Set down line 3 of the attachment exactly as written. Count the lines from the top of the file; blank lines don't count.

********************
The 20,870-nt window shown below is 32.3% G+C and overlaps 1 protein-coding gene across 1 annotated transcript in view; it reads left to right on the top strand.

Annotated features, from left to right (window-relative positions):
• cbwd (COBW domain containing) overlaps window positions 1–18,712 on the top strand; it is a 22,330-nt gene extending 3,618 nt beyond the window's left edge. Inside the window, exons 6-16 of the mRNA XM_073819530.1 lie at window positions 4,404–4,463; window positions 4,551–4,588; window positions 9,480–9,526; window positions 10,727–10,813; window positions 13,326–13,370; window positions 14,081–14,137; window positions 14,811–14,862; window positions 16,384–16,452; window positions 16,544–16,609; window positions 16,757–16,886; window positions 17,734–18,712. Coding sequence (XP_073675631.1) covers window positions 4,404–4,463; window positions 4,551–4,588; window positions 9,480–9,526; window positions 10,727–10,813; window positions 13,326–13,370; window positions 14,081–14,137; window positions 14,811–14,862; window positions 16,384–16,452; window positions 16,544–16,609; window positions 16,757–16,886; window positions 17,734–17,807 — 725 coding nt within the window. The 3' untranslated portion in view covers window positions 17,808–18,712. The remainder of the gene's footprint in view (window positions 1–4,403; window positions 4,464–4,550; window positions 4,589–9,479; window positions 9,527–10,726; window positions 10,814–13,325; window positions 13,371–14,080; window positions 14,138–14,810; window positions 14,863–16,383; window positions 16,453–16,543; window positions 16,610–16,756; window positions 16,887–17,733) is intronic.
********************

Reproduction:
• cbwd (COBW domain containing) overlaps window positions 1–18,712 on the top strand; it is a 22,330-nt gene extending 3,618 nt beyond the window's left edge. Inside the window, exons 6-16 of the mRNA XM_073819530.1 lie at window positions 4,404–4,463; window positions 4,551–4,588; window positions 9,480–9,526; window positions 10,727–10,813; window positions 13,326–13,370; window positions 14,081–14,137; window positions 14,811–14,862; window positions 16,384–16,452; window positions 16,544–16,609; window positions 16,757–16,886; window positions 17,734–18,712. Coding sequence (XP_073675631.1) covers window positions 4,404–4,463; window positions 4,551–4,588; window positions 9,480–9,526; window positions 10,727–10,813; window positions 13,326–13,370; window positions 14,081–14,137; window positions 14,811–14,862; window positions 16,384–16,452; window positions 16,544–16,609; window positions 16,757–16,886; window positions 17,734–17,807 — 725 coding nt within the window. The 3' untranslated portion in view covers window positions 17,808–18,712. The remainder of the gene's footprint in view (window positions 1–4,403; window positions 4,464–4,550; window positions 4,589–9,479; window positions 9,527–10,726; window positions 10,814–13,325; window positions 13,371–14,080; window positions 14,138–14,810; window positions 14,863–16,383; window positions 16,453–16,543; window positions 16,610–16,756; window positions 16,887–17,733) is intronic.